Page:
How can policymakers withstand a polycrisis? It is crucial to focus on building public assets and utilizing these assets to sustain development or to survive. In the past, wealth has not gotten nearly enough attention from economists and policymakers. For starters, as voices from the Global South have increasingly lamented, evaluations of debt sustainability – such as the joint International Monetary Fund-World Bank Debt Sustainability Analysis Framework – have tended to focus narrowly on liabilities, without taking adequate account of the asset side of the public-sector balance sheet.

As part of a recent Group of 20 (G20) report, Justin Lin and I pointed out that in view of large infrastructure financing gaps, countries must prioritize infrastructure, consistent with their nationally determined contributions (NDCs) to tackle country-specific infrastructure bottlenecks. Yinyin Xu and I found that some 78 percent of Chinese-financed projects completed in 54 African countries addressed one of five key bottlenecks. These completed projects now constitute public assets that generate jobs, incomes and government revenues. However, research by the Boston University Global Development Policy Center has revealed concerns over the social and environmental effects of some of these projects.

Not all debt is bad for development. Without debt, some large infrastructure projects could not be financed and capital cannot be efficiently allocated. In 2023, there is a hope that China will take a coordinating role in promoting a new platform for debt restructuring, so that innovative approaches may become more transparent and standardized across financing for development.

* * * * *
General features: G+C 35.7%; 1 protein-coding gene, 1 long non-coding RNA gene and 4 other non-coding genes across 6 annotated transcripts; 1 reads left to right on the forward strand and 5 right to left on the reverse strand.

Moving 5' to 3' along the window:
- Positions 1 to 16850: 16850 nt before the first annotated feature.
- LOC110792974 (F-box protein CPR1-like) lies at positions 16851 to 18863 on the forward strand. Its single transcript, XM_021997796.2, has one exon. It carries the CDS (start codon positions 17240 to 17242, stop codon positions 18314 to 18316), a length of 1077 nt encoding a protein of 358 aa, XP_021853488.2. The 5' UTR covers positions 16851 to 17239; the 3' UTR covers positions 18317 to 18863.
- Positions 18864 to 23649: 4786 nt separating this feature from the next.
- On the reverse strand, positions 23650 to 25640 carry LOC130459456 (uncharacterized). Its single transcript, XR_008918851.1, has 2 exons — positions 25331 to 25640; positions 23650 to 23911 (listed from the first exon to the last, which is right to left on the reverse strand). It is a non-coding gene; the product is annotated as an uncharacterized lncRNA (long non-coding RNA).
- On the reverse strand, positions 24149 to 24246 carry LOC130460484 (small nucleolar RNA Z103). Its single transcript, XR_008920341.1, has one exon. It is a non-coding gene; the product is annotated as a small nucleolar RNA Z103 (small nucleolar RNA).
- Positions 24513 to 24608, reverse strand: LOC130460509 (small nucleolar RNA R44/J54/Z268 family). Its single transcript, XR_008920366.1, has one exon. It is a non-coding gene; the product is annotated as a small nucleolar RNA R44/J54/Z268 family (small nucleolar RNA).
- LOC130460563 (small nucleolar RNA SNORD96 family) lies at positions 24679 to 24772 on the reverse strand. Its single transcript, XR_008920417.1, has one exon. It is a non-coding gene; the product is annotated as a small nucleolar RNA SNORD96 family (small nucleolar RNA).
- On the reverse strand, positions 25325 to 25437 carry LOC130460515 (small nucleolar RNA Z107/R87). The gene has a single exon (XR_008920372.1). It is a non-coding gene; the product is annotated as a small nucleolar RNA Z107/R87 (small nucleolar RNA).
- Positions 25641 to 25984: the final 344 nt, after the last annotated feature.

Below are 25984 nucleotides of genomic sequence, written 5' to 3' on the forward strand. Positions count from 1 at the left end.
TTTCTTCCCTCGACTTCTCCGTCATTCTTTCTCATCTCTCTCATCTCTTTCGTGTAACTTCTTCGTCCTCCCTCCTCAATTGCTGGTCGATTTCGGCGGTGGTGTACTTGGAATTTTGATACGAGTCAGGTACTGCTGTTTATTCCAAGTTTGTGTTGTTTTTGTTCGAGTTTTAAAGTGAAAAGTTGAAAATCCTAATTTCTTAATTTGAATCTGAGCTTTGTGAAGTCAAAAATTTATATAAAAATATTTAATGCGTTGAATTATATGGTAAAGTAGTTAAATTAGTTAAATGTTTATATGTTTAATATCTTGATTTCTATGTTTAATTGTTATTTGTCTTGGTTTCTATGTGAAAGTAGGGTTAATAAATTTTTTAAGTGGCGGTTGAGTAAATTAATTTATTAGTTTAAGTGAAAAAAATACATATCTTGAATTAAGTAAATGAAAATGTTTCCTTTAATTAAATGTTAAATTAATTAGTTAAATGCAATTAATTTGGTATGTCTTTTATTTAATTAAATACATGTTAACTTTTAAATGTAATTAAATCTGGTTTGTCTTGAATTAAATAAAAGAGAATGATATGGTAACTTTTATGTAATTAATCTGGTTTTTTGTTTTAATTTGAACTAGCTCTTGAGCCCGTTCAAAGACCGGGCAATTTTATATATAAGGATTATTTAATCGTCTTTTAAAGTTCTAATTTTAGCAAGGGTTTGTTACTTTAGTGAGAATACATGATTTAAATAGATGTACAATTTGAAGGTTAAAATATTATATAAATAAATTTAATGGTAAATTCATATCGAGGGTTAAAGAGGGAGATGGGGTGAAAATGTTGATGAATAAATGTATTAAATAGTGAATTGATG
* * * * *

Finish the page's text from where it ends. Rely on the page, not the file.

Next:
Raising Ambition in Debt Restructuring Mechanisms

Sovereign debt has ballooned in developing countries. Between 2008-2021, the external public debt of developing countries increased by 155 percent, from $1.4 trillion to $3.5 trillion. About 60 percent of low-income countries and nearly 30 percent of emerging market economies are at or in risk of debt distress and running out of fiscal space. In the next five years, the Vulnerable Group of 20 (V20), a consortium of 58 climate vulnerable countries, will be responsible for almost $435.8 billion in debt payments.

In 2022, the Group of 20 (G20) fell short of providing an effective debt restructuring tool. The Common Framework for Debt Treatment must be reformed in 2023, specifying a clear debt relief framework and timeline as well as incorporating other creditors and middle-income countries. Coordination with bondholders, multilateral development bank shareholders and Chinese lenders is also recommended for a successful initiative.